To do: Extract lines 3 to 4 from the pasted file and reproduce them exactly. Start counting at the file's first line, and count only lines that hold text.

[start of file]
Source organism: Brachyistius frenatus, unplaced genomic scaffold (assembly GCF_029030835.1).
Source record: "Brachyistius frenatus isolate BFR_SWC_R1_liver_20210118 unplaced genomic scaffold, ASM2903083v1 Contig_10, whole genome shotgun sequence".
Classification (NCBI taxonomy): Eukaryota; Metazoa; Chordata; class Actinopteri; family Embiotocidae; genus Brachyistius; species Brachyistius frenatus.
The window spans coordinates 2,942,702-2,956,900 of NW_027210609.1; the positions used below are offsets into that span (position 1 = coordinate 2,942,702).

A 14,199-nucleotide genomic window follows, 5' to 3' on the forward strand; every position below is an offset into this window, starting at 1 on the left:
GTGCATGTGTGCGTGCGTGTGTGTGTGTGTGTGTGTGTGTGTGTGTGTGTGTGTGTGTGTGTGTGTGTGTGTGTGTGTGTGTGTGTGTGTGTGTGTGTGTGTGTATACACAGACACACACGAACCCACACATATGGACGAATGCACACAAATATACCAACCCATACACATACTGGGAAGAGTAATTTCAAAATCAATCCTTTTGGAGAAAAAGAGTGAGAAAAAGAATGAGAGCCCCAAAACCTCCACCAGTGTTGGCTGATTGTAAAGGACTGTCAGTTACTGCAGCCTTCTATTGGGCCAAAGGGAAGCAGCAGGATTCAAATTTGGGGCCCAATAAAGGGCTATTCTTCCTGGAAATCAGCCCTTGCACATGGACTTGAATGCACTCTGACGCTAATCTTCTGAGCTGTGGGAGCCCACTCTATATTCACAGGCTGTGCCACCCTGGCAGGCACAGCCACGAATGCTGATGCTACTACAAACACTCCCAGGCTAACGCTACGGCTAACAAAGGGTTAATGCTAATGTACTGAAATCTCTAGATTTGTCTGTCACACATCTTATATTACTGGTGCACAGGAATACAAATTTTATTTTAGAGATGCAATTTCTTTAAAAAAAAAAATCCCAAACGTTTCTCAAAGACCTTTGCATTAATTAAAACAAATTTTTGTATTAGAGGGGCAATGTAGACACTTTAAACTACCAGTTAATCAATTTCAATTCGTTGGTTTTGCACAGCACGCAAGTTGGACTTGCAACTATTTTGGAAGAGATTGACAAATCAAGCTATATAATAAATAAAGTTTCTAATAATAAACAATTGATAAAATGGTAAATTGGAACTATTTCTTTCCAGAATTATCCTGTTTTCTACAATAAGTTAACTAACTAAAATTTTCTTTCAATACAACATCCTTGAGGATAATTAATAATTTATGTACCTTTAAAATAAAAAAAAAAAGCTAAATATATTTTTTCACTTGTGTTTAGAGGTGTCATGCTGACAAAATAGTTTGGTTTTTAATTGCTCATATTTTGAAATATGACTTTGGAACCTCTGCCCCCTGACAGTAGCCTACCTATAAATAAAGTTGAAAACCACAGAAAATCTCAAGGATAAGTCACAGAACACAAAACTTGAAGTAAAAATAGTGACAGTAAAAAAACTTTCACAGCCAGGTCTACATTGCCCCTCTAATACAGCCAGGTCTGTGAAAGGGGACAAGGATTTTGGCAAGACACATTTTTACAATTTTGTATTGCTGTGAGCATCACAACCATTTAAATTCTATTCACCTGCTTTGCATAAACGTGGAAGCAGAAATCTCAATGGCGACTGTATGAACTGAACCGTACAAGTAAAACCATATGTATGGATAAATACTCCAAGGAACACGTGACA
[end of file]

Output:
Classification (NCBI taxonomy): Eukaryota; Metazoa; Chordata; class Actinopteri; family Embiotocidae; genus Brachyistius; species Brachyistius frenatus.
The window spans coordinates 2,942,702-2,956,900 of NW_027210609.1; the positions used below are offsets into that span (position 1 = coordinate 2,942,702).